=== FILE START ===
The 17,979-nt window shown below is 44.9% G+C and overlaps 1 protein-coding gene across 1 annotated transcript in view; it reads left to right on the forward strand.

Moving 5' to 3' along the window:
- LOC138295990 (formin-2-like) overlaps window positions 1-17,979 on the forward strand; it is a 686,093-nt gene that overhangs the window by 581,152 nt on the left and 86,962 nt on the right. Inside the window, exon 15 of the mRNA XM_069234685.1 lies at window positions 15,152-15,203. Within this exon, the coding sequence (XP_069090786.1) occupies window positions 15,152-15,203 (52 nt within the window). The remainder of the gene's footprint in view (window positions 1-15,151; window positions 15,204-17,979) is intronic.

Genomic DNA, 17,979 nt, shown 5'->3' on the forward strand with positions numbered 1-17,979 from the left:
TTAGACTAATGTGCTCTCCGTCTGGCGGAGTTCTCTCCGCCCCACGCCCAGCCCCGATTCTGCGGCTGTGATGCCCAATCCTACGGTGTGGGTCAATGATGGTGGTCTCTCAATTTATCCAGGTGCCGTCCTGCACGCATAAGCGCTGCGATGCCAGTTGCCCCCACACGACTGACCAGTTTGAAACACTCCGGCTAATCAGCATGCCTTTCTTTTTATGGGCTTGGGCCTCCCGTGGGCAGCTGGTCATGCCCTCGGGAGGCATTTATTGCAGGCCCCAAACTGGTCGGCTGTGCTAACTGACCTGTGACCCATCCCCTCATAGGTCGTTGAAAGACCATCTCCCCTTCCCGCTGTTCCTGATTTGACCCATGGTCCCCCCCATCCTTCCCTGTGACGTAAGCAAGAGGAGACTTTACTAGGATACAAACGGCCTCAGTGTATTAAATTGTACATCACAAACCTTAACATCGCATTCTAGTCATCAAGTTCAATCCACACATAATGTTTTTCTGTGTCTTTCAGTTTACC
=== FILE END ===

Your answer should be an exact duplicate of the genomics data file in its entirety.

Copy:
The 17,979-nt window shown below is 44.9% G+C and overlaps 1 protein-coding gene across 1 annotated transcript in view; it reads left to right on the forward strand.

Moving 5' to 3' along the window:
- LOC138295990 (formin-2-like) overlaps window positions 1-17,979 on the forward strand; it is a 686,093-nt gene that overhangs the window by 581,152 nt on the left and 86,962 nt on the right. Inside the window, exon 15 of the mRNA XM_069234685.1 lies at window positions 15,152-15,203. Within this exon, the coding sequence (XP_069090786.1) occupies window positions 15,152-15,203 (52 nt within the window). The remainder of the gene's footprint in view (window positions 1-15,151; window positions 15,204-17,979) is intronic.

Genomic DNA, 17,979 nt, shown 5'->3' on the forward strand with positions numbered 1-17,979 from the left:
TTAGACTAATGTGCTCTCCGTCTGGCGGAGTTCTCTCCGCCCCACGCCCAGCCCCGATTCTGCGGCTGTGATGCCCAATCCTACGGTGTGGGTCAATGATGGTGGTCTCTCAATTTATCCAGGTGCCGTCCTGCACGCATAAGCGCTGCGATGCCAGTTGCCCCCACACGACTGACCAGTTTGAAACACTCCGGCTAATCAGCATGCCTTTCTTTTTATGGGCTTGGGCCTCCCGTGGGCAGCTGGTCATGCCCTCGGGAGGCATTTATTGCAGGCCCCAAACTGGTCGGCTGTGCTAACTGACCTGTGACCCATCCCCTCATAGGTCGTTGAAAGACCATCTCCCCTTCCCGCTGTTCCTGATTTGACCCATGGTCCCCCCCATCCTTCCCTGTGACGTAAGCAAGAGGAGACTTTACTAGGATACAAACGGCCTCAGTGTATTAAATTGTACATCACAAACCTTAACATCGCATTCTAGTCATCAAGTTCAATCCACACATAATGTTTTTCTGTGTCTTTCAGTTTACC